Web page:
ETUDE
May 1939
volume LVII
number 5
page 346

The Care of Instruments

By George C. Krick

SOME YEARS AGO we were happy in the possession of a fine guitar that had just arrived from abroad. Its tone was superb, the workmanship beautiful. Four months later it was in the hands of an expert repairman, as the top had split in several places.

We had overlooked the fact that it had been made in a country where central heating plants in homes are still a luxury; and, while the wood used in its construction had been thoroughly seasoned, it was not prepared for a sudden climatic change.

Instruments of very light construction are easily affected by changes in atmospheric conditions and should be handled accordingly. To keep them for any length of time in a room with a temperature of seventy-five to eighty degrees is inviting disaster. During the winter season, whenever the instrument is not in use, it should be put in its case and placed in a room with a temperature between sixty-five and seventy degrees, with the case kept on or near the floor and not on top of the piano, and of course some distance away from a radiator. When traveling about in cold or stormy weather, it is advised to have the regular carrying case enclosed in a weatherproof covering to insure the safety of the instrument. While the guitars and mandolins with carved top and back are able to withstand greater wear and tear, on account of their heavier construction, it is well not to take too great chances with them, but to use the same caution as outlined above.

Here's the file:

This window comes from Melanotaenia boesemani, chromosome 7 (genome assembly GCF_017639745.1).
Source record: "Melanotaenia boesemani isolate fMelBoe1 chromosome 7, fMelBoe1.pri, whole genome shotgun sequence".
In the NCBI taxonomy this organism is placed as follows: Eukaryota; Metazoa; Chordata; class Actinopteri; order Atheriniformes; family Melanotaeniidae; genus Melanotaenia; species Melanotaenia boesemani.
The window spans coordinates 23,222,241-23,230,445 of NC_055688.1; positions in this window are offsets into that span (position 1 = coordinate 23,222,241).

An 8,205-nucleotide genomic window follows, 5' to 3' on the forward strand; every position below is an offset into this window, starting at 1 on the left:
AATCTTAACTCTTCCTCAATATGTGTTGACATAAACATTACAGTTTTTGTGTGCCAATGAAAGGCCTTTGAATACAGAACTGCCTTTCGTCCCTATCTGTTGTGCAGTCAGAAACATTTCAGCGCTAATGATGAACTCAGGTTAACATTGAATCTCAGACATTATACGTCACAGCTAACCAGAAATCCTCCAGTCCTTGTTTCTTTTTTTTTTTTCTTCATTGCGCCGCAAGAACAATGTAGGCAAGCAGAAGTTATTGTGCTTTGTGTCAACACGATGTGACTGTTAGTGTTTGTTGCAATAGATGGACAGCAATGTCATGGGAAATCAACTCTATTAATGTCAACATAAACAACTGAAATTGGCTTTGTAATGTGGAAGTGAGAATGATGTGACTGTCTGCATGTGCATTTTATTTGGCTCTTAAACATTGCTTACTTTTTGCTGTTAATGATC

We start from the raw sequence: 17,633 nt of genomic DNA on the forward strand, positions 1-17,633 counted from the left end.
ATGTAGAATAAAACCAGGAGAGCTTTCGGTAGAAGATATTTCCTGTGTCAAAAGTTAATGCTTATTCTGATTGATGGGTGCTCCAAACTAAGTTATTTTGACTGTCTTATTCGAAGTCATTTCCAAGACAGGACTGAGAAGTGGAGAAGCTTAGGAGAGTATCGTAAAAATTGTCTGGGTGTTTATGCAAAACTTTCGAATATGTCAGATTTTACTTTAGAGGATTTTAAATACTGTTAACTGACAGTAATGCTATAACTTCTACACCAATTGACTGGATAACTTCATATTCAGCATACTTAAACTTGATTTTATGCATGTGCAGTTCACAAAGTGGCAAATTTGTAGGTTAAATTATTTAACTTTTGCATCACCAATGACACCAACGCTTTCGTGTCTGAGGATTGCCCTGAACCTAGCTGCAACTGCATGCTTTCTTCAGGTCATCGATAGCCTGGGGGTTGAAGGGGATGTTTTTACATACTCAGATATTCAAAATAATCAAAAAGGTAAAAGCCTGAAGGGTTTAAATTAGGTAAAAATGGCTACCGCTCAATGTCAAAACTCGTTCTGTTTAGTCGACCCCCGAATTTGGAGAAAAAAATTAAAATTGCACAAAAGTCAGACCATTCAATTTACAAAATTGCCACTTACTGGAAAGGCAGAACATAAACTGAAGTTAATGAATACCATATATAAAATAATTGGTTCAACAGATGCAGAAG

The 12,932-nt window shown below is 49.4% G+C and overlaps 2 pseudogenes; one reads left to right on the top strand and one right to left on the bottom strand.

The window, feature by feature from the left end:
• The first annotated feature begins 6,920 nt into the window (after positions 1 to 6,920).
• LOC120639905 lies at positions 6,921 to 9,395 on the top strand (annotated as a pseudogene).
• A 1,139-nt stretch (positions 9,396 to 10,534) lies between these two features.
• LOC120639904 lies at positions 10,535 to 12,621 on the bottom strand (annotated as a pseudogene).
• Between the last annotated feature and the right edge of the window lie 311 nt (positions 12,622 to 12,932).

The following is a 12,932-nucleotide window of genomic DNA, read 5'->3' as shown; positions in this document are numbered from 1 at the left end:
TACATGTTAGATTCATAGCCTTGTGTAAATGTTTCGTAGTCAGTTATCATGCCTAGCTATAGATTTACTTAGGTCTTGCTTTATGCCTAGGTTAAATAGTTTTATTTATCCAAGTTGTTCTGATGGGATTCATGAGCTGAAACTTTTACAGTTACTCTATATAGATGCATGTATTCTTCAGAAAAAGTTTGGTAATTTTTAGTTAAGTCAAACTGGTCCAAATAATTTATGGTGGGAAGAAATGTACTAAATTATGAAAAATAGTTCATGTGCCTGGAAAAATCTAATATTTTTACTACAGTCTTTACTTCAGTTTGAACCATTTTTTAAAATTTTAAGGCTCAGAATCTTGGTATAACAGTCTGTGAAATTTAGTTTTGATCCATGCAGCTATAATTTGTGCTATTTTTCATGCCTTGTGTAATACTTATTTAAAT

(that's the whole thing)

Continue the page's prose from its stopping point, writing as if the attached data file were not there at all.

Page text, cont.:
Be a Good Housekeeper

MOISTURE AND DUST left to gather on the instrument will eventually clog up the pores of the wood, regardless of the lacquer finish; and an occasional treatment with a little furniture polish is strongly recommended as this will help to preserve the wood, and in addition it will enhance the appearance of the instrument.

We have known players of the classic guitar who were of the mistaken opinion that the lowering the tension of the gut and silk strings before putting the instrument away for the night, would help to minimize their breaking; but long experience has taught us that keeping the strings at the same pitch will actually improve the tone of the guitar, as the wood of the sound board will gradually adjust itself to this string tension and on that account prove more responsive. The frequent lowering and tightening of strings make it difficult to keep them in perfect tune after returning them to pitch, and they will lose their brilliance of tone sooner than if kept at the same pitch.

Banjoists should keep a careful check on the "head" of their instruments, which at all times, should be kept stretched as tight as possible. After a spell of moist and humid or rainy weather, it is well to wait until the head is thoroughly dry before beginning to tighten it again. On the night of a concert engagement it is advisable to arrive at least a half hour before the performance, to give the instrument a chance to adjust itself to the temperature of the auditorium. A pick guard made of aluminum or tortoise shell, to protect the head against the pick, and also against the moisture of the right hand, is a good investment.

Selection and Care of Strings